NAB Agribusiness has revised its national wheat crop forecast up to 21.6 million tonnes for this season, with 23 million tonnes possible contingent on good spring rain in key wheat regions.
That's according to its July Commodity in Focus report released today.
NAB Agribusiness general manager Khan Horne said the falling Australian dollar will provide important support to wheat prices.
“Overall, our forecast is for prices to increase 5.9 per cent in AUD terms in 2015-16 to average AUD306.70/tonne,” Mr Horne said in a statement.
Looking at production, the recent revision to the weather outlook from the Bureau of Meteorology (BOM) still shows an unclear outlook for the impact of El Niño on spring rainfall on the east coast.
“While NAB’s wheat crop forecast is still somewhat more conservative than ABARES’ forecast of 23.6 million tonnes, the impact of El Niño across the states is expected to be mixed," Mr Horne said.
“El Niño is largely an east coast pattern, and for the largest wheat producing state, Western Australia, the BOM is predicting average or above average spring rainfall after a patchy start to the year.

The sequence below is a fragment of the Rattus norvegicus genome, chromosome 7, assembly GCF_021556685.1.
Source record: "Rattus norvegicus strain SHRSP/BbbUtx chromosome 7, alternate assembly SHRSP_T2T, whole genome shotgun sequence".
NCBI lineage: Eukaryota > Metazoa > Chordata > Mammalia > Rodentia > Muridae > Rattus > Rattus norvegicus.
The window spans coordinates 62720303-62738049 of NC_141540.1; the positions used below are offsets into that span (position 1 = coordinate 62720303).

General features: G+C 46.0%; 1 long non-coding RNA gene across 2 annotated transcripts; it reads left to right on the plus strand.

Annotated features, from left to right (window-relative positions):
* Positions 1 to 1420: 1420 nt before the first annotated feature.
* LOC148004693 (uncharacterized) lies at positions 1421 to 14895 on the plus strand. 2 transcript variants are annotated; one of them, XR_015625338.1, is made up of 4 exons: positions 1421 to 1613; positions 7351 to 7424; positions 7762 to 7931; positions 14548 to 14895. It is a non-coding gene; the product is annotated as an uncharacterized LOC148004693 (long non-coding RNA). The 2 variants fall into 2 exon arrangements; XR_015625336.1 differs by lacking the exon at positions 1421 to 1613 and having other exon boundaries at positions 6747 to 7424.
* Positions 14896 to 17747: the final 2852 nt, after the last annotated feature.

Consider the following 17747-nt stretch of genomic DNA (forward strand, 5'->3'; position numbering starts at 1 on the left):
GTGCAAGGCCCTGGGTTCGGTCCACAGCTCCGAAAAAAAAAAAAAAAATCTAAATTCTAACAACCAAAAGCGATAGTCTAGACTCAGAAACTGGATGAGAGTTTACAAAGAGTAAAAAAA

“This is likely to lead to a solid harvest of 8.5 million tonnes off a planted area of 5.15 million hectares, which is a 4.5 per cent production decline on last year.”
In New South Wales, good winter rainfall has provided a buffer and should push the forecast harvest close to last year’s result.
The BOM’s latest forecasts suggest that rainfall in southern New South Wales may be around average from August to October.
NAB’s forecast is for a total harvest of 6.05 million tonnes, a 3.7 per cent production decline from last year.
In South Australia and Victoria, forecasts are contingent on spring rainfall and production could be much lower if sufficient spring rainfall doesn’t eventuate. Forecasts are for the crop to be 13.7pc and 23.2pc down respectively.
Internationally, total global wheat supply is expected to increase in 2015-16 with good seasons in the northern hemisphere, suggesting little upside for prices in US dollar terms for the remainder of this year.
NAB is forecasting a price fall for Hard Winter Red of 7.0 per cent in 2015-16 to average USD225/tonne for the year.